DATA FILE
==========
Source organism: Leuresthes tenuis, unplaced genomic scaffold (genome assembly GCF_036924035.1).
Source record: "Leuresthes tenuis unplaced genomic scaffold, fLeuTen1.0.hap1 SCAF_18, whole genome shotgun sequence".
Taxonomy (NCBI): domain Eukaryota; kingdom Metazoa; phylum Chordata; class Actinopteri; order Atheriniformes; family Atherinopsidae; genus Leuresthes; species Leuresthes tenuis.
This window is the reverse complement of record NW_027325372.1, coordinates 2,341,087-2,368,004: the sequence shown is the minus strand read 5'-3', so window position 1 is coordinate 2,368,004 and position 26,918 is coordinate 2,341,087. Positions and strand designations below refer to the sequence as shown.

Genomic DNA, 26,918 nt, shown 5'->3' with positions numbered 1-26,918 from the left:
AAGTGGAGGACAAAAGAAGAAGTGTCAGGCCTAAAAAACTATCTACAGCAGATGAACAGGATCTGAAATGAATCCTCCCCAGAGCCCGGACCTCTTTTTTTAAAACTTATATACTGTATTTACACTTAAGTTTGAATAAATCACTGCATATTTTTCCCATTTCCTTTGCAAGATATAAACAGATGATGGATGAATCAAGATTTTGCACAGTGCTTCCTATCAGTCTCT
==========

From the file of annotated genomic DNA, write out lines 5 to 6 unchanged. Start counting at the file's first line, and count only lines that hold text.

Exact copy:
Genomic DNA, 26,918 nt, shown 5'->3' with positions numbered 1-26,918 from the left:
AAGTGGAGGACAAAAGAAGAAGTGTCAGGCCTAAAAAACTATCTACAGCAGATGAACAGGATCTGAAATGAATCCTCCCCAGAGCCCGGACCTCTTTTTTTAAAACTTATATACTGTATTTACACTTAAGTTTGAATAAATCACTGCATATTTTTCCCATTTCCTTTGCAAGATATAAACAGATGATGGATGAATCAAGATTTTGCACAGTGCTTCCTATCAGTCTCT